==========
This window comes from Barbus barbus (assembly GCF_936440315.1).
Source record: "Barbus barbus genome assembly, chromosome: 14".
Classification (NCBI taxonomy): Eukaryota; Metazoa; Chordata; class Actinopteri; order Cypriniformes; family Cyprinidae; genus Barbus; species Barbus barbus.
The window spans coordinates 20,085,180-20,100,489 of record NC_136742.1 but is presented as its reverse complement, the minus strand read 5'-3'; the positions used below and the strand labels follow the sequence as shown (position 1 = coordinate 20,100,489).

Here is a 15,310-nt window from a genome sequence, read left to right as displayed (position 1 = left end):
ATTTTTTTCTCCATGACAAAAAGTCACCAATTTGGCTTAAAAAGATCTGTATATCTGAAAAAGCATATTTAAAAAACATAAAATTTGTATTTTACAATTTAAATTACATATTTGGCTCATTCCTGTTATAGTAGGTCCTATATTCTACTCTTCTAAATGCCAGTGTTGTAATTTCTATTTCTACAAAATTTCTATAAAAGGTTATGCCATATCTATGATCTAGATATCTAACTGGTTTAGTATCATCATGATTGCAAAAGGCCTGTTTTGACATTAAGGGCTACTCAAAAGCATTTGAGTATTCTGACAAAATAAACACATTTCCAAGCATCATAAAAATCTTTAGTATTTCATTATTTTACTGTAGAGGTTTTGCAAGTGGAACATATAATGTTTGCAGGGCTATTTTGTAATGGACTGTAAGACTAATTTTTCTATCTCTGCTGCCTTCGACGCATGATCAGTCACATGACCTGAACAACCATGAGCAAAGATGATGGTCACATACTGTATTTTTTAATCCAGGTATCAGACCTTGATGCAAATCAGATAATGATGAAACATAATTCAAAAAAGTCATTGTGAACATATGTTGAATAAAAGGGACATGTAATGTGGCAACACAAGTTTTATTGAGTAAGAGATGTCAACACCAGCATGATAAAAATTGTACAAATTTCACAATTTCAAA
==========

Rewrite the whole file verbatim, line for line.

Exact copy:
This window comes from Barbus barbus (assembly GCF_936440315.1).
Source record: "Barbus barbus genome assembly, chromosome: 14".
Classification (NCBI taxonomy): Eukaryota; Metazoa; Chordata; class Actinopteri; order Cypriniformes; family Cyprinidae; genus Barbus; species Barbus barbus.
The window spans coordinates 20,085,180-20,100,489 of record NC_136742.1 but is presented as its reverse complement, the minus strand read 5'-3'; the positions used below and the strand labels follow the sequence as shown (position 1 = coordinate 20,100,489).

Here is a 15,310-nt window from a genome sequence, read left to right as displayed (position 1 = left end):
ATTTTTTTCTCCATGACAAAAAGTCACCAATTTGGCTTAAAAAGATCTGTATATCTGAAAAAGCATATTTAAAAAACATAAAATTTGTATTTTACAATTTAAATTACATATTTGGCTCATTCCTGTTATAGTAGGTCCTATATTCTACTCTTCTAAATGCCAGTGTTGTAATTTCTATTTCTACAAAATTTCTATAAAAGGTTATGCCATATCTATGATCTAGATATCTAACTGGTTTAGTATCATCATGATTGCAAAAGGCCTGTTTTGACATTAAGGGCTACTCAAAAGCATTTGAGTATTCTGACAAAATAAACACATTTCCAAGCATCATAAAAATCTTTAGTATTTCATTATTTTACTGTAGAGGTTTTGCAAGTGGAACATATAATGTTTGCAGGGCTATTTTGTAATGGACTGTAAGACTAATTTTTCTATCTCTGCTGCCTTCGACGCATGATCAGTCACATGACCTGAACAACCATGAGCAAAGATGATGGTCACATACTGTATTTTTTAATCCAGGTATCAGACCTTGATGCAAATCAGATAATGATGAAACATAATTCAAAAAAGTCATTGTGAACATATGTTGAATAAAAGGGACATGTAATGTGGCAACACAAGTTTTATTGAGTAAGAGATGTCAACACCAGCATGATAAAAATTGTACAAATTTCACAATTTCAAA